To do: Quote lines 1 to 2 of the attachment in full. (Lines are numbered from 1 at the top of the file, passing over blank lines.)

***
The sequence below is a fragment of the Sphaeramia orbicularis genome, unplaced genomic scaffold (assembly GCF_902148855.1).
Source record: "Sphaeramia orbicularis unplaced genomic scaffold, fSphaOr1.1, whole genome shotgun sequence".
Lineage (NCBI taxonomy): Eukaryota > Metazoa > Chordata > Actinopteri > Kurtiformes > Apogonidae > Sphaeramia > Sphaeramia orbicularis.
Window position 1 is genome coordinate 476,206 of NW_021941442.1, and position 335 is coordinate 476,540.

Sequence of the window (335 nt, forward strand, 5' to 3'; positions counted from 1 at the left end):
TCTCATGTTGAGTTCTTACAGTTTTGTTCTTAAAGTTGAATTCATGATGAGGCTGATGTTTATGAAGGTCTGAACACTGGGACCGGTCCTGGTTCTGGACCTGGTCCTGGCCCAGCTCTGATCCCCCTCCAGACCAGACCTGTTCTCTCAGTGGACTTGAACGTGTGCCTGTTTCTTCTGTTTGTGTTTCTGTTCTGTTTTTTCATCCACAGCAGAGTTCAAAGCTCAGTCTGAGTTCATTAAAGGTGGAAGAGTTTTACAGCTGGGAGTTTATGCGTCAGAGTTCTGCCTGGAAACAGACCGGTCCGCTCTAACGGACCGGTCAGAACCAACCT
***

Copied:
The sequence below is a fragment of the Sphaeramia orbicularis genome, unplaced genomic scaffold (assembly GCF_902148855.1).
Source record: "Sphaeramia orbicularis unplaced genomic scaffold, fSphaOr1.1, whole genome shotgun sequence".